The rehousing of evacuees was coordinated from this office building
This spot is on the dividing line between the part of the Zorgvliet development that was demolished and a section that survived.
In March 1941, a German-style state radio was launched in the Netherlands. It was called the ‘Nederlandsche Omroep’. On 1 April it began broadcasting its own news service, the ‘Berichtendienst Nederlandschen Omroep’. This usurped the functions of the pre-war news agency called the Algemeen Nederlands Persbureau or ANP. Villa Insulinde (R.J. Schimmelpennincklaan 3), a combined residential and office property built in 1915-1917, was requisitioned to accommodate it.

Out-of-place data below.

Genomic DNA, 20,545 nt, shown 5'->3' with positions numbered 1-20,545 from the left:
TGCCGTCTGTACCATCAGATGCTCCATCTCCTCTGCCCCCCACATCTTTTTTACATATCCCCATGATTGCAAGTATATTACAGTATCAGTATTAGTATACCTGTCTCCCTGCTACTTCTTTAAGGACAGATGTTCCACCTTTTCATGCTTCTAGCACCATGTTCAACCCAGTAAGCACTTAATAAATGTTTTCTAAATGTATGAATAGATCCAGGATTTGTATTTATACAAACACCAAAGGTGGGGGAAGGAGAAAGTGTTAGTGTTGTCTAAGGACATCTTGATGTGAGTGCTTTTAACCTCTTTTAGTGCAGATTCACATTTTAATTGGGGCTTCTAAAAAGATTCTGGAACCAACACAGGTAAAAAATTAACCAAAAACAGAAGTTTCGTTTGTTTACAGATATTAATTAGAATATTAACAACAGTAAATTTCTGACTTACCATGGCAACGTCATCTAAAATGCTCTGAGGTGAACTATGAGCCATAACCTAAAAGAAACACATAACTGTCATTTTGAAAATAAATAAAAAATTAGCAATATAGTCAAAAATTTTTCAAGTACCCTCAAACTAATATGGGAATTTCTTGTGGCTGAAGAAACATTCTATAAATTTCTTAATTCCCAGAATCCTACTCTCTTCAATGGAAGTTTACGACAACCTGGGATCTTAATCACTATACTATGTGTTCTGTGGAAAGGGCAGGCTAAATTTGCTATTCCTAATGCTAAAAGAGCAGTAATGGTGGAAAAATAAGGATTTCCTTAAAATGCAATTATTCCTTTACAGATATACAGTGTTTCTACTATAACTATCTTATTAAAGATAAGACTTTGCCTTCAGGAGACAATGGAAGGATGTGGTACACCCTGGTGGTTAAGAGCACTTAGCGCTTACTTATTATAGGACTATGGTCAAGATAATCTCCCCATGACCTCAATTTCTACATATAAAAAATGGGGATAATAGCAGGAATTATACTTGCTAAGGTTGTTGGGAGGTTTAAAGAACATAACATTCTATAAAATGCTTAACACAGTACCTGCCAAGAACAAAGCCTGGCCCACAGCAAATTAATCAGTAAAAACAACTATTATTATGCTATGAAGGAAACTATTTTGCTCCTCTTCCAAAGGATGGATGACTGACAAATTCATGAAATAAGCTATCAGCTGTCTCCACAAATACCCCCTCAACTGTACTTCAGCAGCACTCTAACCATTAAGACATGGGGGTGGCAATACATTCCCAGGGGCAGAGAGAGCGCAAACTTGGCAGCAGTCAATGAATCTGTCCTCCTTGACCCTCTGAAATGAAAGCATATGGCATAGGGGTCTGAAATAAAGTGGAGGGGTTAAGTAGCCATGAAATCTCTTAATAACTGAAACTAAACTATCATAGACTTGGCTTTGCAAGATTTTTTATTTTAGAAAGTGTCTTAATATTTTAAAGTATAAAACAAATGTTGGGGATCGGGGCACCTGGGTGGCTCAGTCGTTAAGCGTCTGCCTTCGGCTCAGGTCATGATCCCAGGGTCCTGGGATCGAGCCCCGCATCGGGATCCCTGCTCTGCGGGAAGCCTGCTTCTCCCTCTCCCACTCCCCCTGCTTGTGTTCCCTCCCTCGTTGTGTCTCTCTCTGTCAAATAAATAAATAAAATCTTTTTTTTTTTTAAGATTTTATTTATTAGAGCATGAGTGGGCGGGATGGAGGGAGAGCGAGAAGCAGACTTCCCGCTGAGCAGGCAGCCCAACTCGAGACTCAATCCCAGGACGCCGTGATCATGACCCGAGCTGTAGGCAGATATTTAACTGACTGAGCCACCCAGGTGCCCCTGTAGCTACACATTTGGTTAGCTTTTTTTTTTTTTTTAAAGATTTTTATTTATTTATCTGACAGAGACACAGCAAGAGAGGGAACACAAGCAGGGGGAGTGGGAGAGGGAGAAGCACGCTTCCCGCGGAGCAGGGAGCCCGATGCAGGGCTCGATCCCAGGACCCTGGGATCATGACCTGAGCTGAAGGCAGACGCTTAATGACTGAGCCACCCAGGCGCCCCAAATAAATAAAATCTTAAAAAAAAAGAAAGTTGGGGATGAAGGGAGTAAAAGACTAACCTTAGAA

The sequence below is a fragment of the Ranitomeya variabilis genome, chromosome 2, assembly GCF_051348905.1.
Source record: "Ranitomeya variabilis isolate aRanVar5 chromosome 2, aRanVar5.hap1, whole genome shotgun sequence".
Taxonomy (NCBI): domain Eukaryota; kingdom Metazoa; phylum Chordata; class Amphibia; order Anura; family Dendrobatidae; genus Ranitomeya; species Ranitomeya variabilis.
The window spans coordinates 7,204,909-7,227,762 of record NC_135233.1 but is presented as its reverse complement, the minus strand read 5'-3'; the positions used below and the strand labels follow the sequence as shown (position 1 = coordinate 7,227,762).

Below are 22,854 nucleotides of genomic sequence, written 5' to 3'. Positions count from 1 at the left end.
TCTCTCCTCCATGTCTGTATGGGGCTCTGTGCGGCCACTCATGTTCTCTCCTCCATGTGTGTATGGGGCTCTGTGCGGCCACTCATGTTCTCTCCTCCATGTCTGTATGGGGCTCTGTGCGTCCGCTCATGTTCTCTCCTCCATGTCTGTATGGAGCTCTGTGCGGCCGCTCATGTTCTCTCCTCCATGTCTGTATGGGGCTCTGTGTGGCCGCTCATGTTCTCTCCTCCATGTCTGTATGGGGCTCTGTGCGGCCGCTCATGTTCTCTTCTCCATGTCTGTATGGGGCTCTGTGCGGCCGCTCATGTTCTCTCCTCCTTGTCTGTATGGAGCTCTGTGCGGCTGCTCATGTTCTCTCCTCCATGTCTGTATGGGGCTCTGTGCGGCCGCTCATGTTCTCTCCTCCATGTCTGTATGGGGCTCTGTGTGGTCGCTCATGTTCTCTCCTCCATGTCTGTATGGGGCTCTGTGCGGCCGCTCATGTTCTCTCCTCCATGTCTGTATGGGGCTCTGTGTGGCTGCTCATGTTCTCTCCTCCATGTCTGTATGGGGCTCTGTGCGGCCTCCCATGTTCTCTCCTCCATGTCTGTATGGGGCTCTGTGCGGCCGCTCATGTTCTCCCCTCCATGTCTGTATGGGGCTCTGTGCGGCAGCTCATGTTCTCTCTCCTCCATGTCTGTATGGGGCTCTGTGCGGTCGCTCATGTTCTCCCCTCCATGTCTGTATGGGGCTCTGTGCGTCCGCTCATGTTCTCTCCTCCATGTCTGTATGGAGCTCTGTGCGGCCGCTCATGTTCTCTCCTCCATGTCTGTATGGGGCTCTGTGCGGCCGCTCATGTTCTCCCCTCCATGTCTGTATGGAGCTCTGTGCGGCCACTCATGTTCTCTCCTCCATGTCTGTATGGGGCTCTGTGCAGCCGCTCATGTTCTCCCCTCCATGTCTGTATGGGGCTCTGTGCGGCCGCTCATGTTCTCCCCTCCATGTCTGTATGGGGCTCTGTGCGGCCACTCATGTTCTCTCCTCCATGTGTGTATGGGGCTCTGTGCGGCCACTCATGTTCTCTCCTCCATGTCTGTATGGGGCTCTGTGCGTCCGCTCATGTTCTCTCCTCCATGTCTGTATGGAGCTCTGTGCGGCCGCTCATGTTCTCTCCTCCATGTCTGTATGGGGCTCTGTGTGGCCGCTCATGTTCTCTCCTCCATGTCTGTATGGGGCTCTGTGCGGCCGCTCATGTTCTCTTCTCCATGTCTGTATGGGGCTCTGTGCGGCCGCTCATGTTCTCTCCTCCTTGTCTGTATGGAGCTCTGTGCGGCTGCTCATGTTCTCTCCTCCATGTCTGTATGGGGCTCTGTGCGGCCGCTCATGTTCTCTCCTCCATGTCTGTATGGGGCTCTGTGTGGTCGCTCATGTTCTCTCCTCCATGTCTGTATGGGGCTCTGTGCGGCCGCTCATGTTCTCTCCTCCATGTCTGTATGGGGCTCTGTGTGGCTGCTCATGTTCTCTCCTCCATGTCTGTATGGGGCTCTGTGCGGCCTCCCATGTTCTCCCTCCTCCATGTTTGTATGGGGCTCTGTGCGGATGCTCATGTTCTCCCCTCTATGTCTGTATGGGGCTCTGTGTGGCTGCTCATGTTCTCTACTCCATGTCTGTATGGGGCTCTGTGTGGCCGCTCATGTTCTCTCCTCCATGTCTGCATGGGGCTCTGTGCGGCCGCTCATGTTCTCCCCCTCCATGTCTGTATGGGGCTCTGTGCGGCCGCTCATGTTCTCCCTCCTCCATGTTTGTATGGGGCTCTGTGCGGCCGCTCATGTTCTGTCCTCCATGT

When the German occupation authorities began the construction of the Atlantic Wall and large parts of the coastal zone of The Hague and South-Holland were cleared of their populations, the radio news service moved to Hilversum. Villa Insulinde then became the offices of the regional evacuation service for South-Holland, which was responsible for rehousing the evacuees.
After the liberation, the return of the evacuees was also coordinated from this building.